For the last 50 years, Star Trek has invited us to explore the final frontier. Along the way we’ve met new life, new civilizations, and new Starfleet officers undertaking this mission.
While great stories and good acting have helped draw us into this sci-fi world, another important aspect that helps us embrace the idea of Star Trek is the costumes and makeup created for each character. They helped us believe in aliens and feel a part of this future for humanity.
As the decades have changed so has the look of Star Trek, with some costumes heavily evolving and others only receiving tweaks. With so much history it can seem like a daunting task to look back at how this fascinating part of the franchise has developed over the years, but luckily two veteran Star Trek authors have tackled the subject in a brand new book titled Star Trek Costumes: Five Decades of Fashion from the Final Frontier.
Authors Paula Block and Terry Erdmann have co-authored a number of Star Trek books including The Secrets of Star Trek Insurrection and the Star Trek: Deep Space Nine Companion, and were asked if they would like to write this exploration of the franchise’s costumes. The husband and wife said they’d love to and the result is a colorful, more than 200 page journey through the series from the first TV show to the latest films.
The story of Star Trek fashion all begins of course with the original series, which aired from 1966 to 1969. The costumes seen on this show would set the innovative tone for the rest of the franchise through the decades and fans have costume designer William Ware Theiss to thank for it. He worked on the iconic appearances for everyone from Starfleet’s officers to the wide range of aliens that showed up on the series. Developing these stand out looks were not easy at the time however.
“Theiss’ only challenges at that era was that TV was pretty restrictive about what you could and couldn’t show,” Block told Den of Geek. “You know, you couldn’t show belly buttons and you couldn’t show too much cleavage so he found clever ways to get around that. You couldn’t show too much of the top of the breast? Well he’d show the bottom of the breast. That type of thing.”
His type of designing left a lasting impact and resulted in what is now called the Theiss Titillation theory. The theory follows the idea that it would appear sexier and more exciting if it looked like there could be an accident where clothes might fall off at any time. One of the most common examples of this theory often shared is the outfit worn by the android character Andrea in the first season episode “What are Little Girls Made Of?”
Beyond this unique take, Theiss also gave us the designs for the now classic Starfleet uniforms worn by the crew of the Enterprise. While the style of these uniforms has evolved over the years, many of the precedents set by Theiss remained the same such as each different division having their own color associated with them. The colors representing each area would change as the franchise grew but in this first series red was worn by engineering and security, blue was worn by science and medical, and green was worn by command. However choosing those colors were the result more of technology than anything else according to Erdmann.
“They used colors that would be distinctive from one another on black and white television and so those were the colors that they used. They said ‘well these will work real well and not look alike.’ It’s coincidental I think that we really like the fact that they’re red, blue, and green so it was a technical thing rather than an artistic thing when they originally picked those uniform colors,” he said.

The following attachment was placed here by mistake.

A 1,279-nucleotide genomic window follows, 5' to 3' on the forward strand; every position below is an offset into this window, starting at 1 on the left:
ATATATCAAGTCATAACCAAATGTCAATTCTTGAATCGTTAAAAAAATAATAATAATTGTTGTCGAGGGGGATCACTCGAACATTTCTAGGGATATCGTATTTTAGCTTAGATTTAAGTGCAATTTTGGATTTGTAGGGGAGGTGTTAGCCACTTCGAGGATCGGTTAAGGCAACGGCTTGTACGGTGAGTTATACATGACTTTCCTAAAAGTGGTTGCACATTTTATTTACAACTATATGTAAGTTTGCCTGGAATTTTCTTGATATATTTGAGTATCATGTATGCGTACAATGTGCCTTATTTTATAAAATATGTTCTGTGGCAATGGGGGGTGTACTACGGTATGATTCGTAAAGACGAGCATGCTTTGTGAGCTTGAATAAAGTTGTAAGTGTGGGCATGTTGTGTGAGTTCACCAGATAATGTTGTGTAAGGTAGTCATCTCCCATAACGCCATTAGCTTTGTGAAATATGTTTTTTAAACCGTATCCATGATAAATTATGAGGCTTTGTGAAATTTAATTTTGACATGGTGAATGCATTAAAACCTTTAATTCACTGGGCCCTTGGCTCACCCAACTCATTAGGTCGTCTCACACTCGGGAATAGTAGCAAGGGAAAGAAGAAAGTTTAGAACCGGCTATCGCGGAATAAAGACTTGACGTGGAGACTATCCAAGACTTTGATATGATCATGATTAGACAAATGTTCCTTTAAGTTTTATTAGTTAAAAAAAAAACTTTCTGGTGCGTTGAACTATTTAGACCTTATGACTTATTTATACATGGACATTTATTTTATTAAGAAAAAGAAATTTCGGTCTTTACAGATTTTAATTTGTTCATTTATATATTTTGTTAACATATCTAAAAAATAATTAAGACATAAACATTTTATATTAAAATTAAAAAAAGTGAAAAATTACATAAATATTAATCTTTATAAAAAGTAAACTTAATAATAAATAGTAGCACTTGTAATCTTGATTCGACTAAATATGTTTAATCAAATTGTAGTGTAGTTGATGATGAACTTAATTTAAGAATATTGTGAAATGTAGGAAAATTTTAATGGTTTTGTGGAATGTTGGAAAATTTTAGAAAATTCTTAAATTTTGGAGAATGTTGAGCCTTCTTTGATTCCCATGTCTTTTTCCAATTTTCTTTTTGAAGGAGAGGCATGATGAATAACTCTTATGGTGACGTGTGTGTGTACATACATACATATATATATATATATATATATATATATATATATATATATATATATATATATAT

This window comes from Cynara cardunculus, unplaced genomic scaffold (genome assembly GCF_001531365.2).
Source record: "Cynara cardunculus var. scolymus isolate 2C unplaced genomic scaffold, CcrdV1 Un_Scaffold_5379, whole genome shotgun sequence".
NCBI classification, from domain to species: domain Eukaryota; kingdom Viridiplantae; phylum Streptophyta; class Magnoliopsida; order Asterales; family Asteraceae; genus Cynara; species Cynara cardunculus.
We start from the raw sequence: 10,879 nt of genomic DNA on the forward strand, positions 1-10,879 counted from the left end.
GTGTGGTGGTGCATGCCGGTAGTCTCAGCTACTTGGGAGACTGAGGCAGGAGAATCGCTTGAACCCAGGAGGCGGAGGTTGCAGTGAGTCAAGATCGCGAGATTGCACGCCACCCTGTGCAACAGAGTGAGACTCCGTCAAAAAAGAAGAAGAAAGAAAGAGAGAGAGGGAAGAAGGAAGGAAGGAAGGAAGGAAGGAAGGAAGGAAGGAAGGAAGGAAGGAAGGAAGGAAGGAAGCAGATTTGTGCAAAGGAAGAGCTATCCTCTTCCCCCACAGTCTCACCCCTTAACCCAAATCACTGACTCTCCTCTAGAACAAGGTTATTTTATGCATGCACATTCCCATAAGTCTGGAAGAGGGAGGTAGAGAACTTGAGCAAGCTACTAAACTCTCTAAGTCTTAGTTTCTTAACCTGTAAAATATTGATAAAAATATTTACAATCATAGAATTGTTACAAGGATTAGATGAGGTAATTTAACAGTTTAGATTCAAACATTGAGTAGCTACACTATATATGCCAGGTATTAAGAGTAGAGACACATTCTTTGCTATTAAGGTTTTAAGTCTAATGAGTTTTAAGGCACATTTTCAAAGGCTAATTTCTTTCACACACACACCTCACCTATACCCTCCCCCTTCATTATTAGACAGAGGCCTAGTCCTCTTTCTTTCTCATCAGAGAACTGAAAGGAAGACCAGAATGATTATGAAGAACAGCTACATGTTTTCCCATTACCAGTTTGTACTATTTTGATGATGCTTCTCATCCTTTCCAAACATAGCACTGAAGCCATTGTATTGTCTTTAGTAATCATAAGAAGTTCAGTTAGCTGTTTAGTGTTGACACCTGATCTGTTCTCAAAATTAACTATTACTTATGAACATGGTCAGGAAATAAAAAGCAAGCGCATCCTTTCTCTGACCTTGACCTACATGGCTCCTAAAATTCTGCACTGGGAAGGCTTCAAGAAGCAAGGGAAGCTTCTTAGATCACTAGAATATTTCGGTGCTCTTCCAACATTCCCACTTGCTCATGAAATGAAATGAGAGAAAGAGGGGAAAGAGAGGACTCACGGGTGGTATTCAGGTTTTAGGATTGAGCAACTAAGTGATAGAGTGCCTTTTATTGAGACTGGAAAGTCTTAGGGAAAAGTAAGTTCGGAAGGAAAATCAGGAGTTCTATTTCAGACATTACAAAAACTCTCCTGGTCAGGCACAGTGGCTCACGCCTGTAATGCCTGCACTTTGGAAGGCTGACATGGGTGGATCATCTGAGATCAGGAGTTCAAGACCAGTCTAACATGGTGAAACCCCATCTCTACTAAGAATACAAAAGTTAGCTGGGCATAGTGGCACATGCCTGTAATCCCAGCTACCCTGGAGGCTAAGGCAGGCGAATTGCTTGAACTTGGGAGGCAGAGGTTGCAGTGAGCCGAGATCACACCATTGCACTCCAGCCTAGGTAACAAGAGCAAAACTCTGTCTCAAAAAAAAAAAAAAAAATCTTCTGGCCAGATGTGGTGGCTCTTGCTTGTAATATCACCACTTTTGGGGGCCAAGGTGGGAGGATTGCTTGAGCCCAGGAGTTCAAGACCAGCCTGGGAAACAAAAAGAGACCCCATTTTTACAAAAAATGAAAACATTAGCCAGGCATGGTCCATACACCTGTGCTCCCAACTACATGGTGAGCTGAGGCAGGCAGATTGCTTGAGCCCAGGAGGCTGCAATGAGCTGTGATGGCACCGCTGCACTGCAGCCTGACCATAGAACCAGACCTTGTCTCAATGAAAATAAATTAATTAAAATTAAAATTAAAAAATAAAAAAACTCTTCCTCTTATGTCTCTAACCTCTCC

If you’re wondering why gold isn’t mentioned, since in many of the episodes Captain Kirk appears to be wearing that color instead of a green top, that’s another result of technology.
“That green that we think of as the command colors for the original series, it looked gold on television because of the lighting and everything. It was actually a very light lime green,” Block explained. “We did actually find, with CBS’ help, some original costumes and stuff and you can tell they have a real faint lime cast to them so he had picked something that was a pale green color but it photographed as gold and it’s been gold every since in everyone’s mind.”
The original series ended after just three seasons, but that didn’t mean the end of the franchise. The beloved characters would return in the movie Star Trek: The Motion Picture and with it introduce a new look. According to Block, Theiss was tied up on another project when work on the movie began and so costume designer Robert Fletcher was brought on board.[gallery:5]
“He really expanded the Star Trek universe a lot. I would say if there’s three of the designers that did the most in terms of expanding Star Trek it would be Bill Theiss, Robert Fletcher, and then Robert Blackman later on,” she said. “Fletcher’s ideas were influenced by the producers of course, but he also went off on his own tangent. For the first movie Robert Wise was the director and he didn’t like the garish colors of the original series’ costumes so he wanted it to be more pastel and toned down so that the actors would be more prominent than the color of their costumes and that’s how we got those pale colors for the first movie.”
The pale costumes are definitely less exciting than what was seen in the original series. White, blue, and beige dominated the color scheme and each character’s division in Starfleet was less noticeable. The movie also introduced a one-piece jumpsuit uniform design that frankly was not very flattering to the characters wearing them.[gallery:7]
Thankfully these uniforms disappeared as the franchise moved on to Star Trek II: The Wrath of Khan. A sense of color returned to Starfleet when Fletcher designed new uniforms once again. With their red jackets and new ways to distinguish between divisions, these costumes and variations of them would continue to appear in movies as well as The Next Generation.
The Motion Picture did leave a more significant—and more welcome—impact on the franchise beyond the officer’s costumes however thanks to the complete and spectacular redesign of the Klingons.